After written informed consent, the patient was taken up for the procedure. Strict aseptic precaution was followed. Linear high-frequency probe was placed 3 cm lateral to the right side sternum and first needle insertion was at 2nd–3rd costal interspace [Figure 1]a. A 22 G 10 cm echogenic needle (Ultraplex-360, B Braun Melsungen, Germany) was inserted from cephalad to caudad and a 10 mL drug mixture was injected in the fascial plane between pectoralis major (PM) and external intercostal muscle (EIM) [Figure 1]b. Then, the 2nd injection was done in the 4th–5th intercostal space in a similar manner. The same 2 injections technique was repeated on the left side. In total, we injected 40 mL 0.375% ropivacaine with 8 mg dexamethasone. She developed reduced sensation to light touch around the parsternal area 30 min after the procedure, and her NRS was 1/10. She was discharged with pregabalin 50 mg twice daily and tramadol prn for pain. She described 80% pain relief in 1-, 3-months follow-up, and around 50% pain relief at 6-months follow-up.
Figure 1: (a) Probe position and orientation. High frequency probe placed 3 cm lateral to midline in the parasternal area and block needle inserted caphalad to caudad. (b): Ultrasound-guided PIFB: Needle insertion from cephalad to caudad with tip in the plane between PMM and EIM showing the spread of LA in the IFP. Bold blue/white arrow indicates block needle, and bold yellow arrow indicates the rib/coastal cartilage. (PMM- Pectoralis major muscle, EIM - External intercostal muscle, LA - local anesthetic)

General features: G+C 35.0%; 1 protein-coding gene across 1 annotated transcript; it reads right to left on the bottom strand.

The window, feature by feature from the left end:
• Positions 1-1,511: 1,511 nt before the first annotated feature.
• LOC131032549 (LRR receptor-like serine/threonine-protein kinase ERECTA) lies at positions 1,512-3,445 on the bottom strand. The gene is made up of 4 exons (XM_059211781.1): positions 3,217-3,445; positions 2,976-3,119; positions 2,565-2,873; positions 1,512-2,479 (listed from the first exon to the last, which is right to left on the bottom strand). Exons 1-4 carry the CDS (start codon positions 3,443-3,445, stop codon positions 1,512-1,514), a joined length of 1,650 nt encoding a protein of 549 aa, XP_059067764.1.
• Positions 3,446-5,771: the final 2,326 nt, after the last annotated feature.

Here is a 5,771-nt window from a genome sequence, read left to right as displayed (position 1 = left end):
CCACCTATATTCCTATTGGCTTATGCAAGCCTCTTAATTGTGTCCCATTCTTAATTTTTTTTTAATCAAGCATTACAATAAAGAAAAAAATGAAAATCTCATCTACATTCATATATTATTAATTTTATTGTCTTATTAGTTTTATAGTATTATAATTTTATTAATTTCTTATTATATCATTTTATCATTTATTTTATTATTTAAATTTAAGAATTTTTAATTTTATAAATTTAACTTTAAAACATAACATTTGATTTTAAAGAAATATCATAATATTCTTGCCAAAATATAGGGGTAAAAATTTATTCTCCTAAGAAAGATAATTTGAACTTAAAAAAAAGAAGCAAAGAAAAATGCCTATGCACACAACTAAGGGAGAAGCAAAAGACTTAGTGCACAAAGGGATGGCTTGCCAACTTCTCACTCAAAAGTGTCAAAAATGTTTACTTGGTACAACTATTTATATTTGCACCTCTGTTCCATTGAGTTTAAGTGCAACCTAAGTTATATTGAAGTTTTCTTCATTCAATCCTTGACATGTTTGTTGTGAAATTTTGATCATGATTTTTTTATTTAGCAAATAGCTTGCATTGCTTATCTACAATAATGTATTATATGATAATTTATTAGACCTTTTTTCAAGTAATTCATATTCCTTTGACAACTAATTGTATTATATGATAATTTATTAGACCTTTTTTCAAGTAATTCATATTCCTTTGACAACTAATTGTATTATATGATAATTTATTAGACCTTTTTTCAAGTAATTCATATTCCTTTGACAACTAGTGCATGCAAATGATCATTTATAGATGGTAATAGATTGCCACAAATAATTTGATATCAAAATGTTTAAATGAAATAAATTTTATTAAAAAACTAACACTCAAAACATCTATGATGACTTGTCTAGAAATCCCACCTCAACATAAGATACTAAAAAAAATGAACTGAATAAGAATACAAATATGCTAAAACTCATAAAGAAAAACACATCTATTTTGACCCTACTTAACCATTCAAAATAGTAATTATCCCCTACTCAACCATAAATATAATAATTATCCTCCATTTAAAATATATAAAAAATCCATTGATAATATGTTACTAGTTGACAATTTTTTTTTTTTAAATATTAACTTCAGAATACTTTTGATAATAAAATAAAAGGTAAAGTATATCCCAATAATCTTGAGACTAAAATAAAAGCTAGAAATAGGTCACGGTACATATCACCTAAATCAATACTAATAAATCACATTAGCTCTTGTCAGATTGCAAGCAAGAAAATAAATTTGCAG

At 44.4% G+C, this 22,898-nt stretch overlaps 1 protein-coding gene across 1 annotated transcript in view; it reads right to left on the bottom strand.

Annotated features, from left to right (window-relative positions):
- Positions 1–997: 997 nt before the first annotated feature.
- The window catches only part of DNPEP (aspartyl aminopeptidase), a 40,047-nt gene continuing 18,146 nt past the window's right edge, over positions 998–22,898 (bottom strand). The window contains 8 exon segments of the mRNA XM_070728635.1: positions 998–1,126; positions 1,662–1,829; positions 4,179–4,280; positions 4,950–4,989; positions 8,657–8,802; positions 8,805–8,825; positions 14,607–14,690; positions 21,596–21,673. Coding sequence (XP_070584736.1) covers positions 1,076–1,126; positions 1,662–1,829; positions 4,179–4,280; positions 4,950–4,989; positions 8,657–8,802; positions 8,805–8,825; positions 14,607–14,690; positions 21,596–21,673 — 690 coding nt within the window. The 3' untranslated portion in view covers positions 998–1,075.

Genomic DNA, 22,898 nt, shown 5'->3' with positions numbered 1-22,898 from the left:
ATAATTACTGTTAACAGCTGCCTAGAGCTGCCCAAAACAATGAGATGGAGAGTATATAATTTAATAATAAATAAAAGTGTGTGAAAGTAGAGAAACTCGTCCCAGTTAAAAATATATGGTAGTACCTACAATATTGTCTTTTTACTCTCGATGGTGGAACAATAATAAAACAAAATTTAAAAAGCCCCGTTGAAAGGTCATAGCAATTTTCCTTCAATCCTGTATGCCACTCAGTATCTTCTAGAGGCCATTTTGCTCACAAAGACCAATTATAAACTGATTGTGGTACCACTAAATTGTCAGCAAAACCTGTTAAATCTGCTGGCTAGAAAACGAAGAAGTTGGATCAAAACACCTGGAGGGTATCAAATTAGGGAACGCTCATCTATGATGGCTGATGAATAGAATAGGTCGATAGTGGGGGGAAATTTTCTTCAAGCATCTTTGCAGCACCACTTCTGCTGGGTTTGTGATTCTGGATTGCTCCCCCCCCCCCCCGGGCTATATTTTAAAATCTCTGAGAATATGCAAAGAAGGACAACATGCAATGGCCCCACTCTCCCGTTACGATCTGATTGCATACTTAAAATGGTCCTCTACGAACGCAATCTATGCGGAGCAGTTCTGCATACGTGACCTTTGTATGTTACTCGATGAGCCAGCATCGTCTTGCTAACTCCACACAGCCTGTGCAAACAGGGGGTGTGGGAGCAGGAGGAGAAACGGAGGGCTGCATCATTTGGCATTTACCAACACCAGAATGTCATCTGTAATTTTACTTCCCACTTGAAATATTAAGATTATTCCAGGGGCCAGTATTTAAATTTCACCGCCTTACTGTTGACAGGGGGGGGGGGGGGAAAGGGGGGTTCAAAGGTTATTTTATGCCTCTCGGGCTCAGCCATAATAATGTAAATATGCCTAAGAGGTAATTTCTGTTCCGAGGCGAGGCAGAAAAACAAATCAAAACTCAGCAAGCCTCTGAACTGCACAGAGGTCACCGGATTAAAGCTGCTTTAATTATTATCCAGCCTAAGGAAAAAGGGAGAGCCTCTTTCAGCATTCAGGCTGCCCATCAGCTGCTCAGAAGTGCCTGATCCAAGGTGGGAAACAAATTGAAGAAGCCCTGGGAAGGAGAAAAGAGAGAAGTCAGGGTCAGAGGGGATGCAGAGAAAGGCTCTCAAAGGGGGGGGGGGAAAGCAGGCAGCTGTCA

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   Discussion Top


PSP has been well documented in the literature. Studies have found that around 28% of patients following cardiac surgery reported PSP at 1-year with 13% and 4% of patients developing moderate and severe pain, respectively.[2],[3] The pathophysiology of PSP remains complex and common mechanism is the primary sensitization of the afferent peripheral neurons and later central sensitization. Pain sensitization leads to the sprouting of nerves from damaged nerve endings and hyper-excitability leading to synaptic plasticity and wind-up phenomenon.

Our patient described both neuropathic and nociceptive pain characteristics. She was seen by both cardiologists and other causes like infection, or recurrent angina were excluded. Moreover, her pain was different from previous angina pain. Hence, we made the diagnosis of PSP and started treatment with recommended neuropathic medications and tramadol.[4] She responded and got better to some extent; however, her parasternal pain was persisting. As medical management options got exhausted, we offered her nerve block (PIFB).

Coming to the interventional treatment for PSP, there is a paucity of data in the literature. The sternum is innervated by anterior cutaneous branches (ACB) of intercostal nerves, and that was the reason for us to choose PIFB. PIFB was first described by de la Torre et al. for analgesia of the sternal aspect following breast surgery.[5] The block was done 2–3 cm lateral to the sternum and local anesthetic (LA) was deposited in the plane between PM and EIM targeting the ACBs. However, there is a lot of confusion with the nomenclature for this simple parasternal block, but ultimately the target is the same ACBs.[6],[7],[8]

PIFB has been reported in the treatment of sternal fracture pain, and acute poststernotomy pain following CABG.[7],[9],[10] To the best of our knowledge, this is the first report of PIFB in managing PSP. Still, there is no clarity on the optimal volume of LA, and the number of injections needs to be done for carrying out this block.